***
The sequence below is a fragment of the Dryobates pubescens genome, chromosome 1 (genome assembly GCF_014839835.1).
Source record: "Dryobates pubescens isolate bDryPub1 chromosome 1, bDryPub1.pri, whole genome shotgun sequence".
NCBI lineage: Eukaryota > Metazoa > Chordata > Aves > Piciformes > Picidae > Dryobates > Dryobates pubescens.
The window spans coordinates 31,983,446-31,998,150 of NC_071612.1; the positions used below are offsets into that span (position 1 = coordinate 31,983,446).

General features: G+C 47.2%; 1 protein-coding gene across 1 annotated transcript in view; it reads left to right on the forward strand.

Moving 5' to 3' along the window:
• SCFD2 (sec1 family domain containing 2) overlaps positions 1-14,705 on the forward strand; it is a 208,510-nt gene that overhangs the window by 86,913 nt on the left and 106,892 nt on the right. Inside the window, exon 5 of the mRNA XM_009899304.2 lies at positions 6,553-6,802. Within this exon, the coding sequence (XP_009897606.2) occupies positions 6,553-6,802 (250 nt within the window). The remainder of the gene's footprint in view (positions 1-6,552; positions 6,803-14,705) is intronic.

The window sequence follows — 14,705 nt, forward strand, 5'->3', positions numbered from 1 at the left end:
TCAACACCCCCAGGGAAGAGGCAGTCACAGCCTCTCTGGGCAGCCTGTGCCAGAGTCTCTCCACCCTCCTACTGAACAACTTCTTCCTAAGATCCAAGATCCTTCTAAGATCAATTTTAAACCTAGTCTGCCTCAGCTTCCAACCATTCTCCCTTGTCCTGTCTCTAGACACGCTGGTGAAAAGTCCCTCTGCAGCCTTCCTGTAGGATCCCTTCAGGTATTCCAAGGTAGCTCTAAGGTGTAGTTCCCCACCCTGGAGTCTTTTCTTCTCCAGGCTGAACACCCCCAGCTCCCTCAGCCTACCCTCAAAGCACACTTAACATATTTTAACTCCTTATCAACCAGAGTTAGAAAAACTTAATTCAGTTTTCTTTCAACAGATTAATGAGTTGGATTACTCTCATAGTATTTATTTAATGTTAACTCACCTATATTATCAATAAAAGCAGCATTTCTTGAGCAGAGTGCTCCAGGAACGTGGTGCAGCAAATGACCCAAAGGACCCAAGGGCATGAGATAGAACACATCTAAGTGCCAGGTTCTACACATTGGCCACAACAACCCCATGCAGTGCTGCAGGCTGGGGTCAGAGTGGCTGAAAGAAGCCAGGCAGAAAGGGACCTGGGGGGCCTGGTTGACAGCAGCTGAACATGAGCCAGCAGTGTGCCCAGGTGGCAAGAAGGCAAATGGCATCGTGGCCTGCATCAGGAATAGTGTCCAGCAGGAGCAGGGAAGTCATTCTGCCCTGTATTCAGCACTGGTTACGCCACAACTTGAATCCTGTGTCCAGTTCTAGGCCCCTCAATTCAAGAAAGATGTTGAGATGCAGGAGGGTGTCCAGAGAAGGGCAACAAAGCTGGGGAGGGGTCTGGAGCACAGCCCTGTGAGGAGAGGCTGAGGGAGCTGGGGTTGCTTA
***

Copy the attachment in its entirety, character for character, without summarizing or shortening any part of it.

The sequence below is a fragment of the Dryobates pubescens genome, chromosome 1 (genome assembly GCF_014839835.1).
Source record: "Dryobates pubescens isolate bDryPub1 chromosome 1, bDryPub1.pri, whole genome shotgun sequence".
NCBI lineage: Eukaryota > Metazoa > Chordata > Aves > Piciformes > Picidae > Dryobates > Dryobates pubescens.
The window spans coordinates 31,983,446-31,998,150 of NC_071612.1; the positions used below are offsets into that span (position 1 = coordinate 31,983,446).

General features: G+C 47.2%; 1 protein-coding gene across 1 annotated transcript in view; it reads left to right on the forward strand.

Moving 5' to 3' along the window:
• SCFD2 (sec1 family domain containing 2) overlaps positions 1-14,705 on the forward strand; it is a 208,510-nt gene that overhangs the window by 86,913 nt on the left and 106,892 nt on the right. Inside the window, exon 5 of the mRNA XM_009899304.2 lies at positions 6,553-6,802. Within this exon, the coding sequence (XP_009897606.2) occupies positions 6,553-6,802 (250 nt within the window). The remainder of the gene's footprint in view (positions 1-6,552; positions 6,803-14,705) is intronic.

The window sequence follows — 14,705 nt, forward strand, 5'->3', positions numbered from 1 at the left end:
TCAACACCCCCAGGGAAGAGGCAGTCACAGCCTCTCTGGGCAGCCTGTGCCAGAGTCTCTCCACCCTCCTACTGAACAACTTCTTCCTAAGATCCAAGATCCTTCTAAGATCAATTTTAAACCTAGTCTGCCTCAGCTTCCAACCATTCTCCCTTGTCCTGTCTCTAGACACGCTGGTGAAAAGTCCCTCTGCAGCCTTCCTGTAGGATCCCTTCAGGTATTCCAAGGTAGCTCTAAGGTGTAGTTCCCCACCCTGGAGTCTTTTCTTCTCCAGGCTGAACACCCCCAGCTCCCTCAGCCTACCCTCAAAGCACACTTAACATATTTTAACTCCTTATCAACCAGAGTTAGAAAAACTTAATTCAGTTTTCTTTCAACAGATTAATGAGTTGGATTACTCTCATAGTATTTATTTAATGTTAACTCACCTATATTATCAATAAAAGCAGCATTTCTTGAGCAGAGTGCTCCAGGAACGTGGTGCAGCAAATGACCCAAAGGACCCAAGGGCATGAGATAGAACACATCTAAGTGCCAGGTTCTACACATTGGCCACAACAACCCCATGCAGTGCTGCAGGCTGGGGTCAGAGTGGCTGAAAGAAGCCAGGCAGAAAGGGACCTGGGGGGCCTGGTTGACAGCAGCTGAACATGAGCCAGCAGTGTGCCCAGGTGGCAAGAAGGCAAATGGCATCGTGGCCTGCATCAGGAATAGTGTCCAGCAGGAGCAGGGAAGTCATTCTGCCCTGTATTCAGCACTGGTTACGCCACAACTTGAATCCTGTGTCCAGTTCTAGGCCCCTCAATTCAAGAAAGATGTTGAGATGCAGGAGGGTGTCCAGAGAAGGGCAACAAAGCTGGGGAGGGGTCTGGAGCACAGCCCTGTGAGGAGAGGCTGAGGGAGCTGGGGTTGCTTA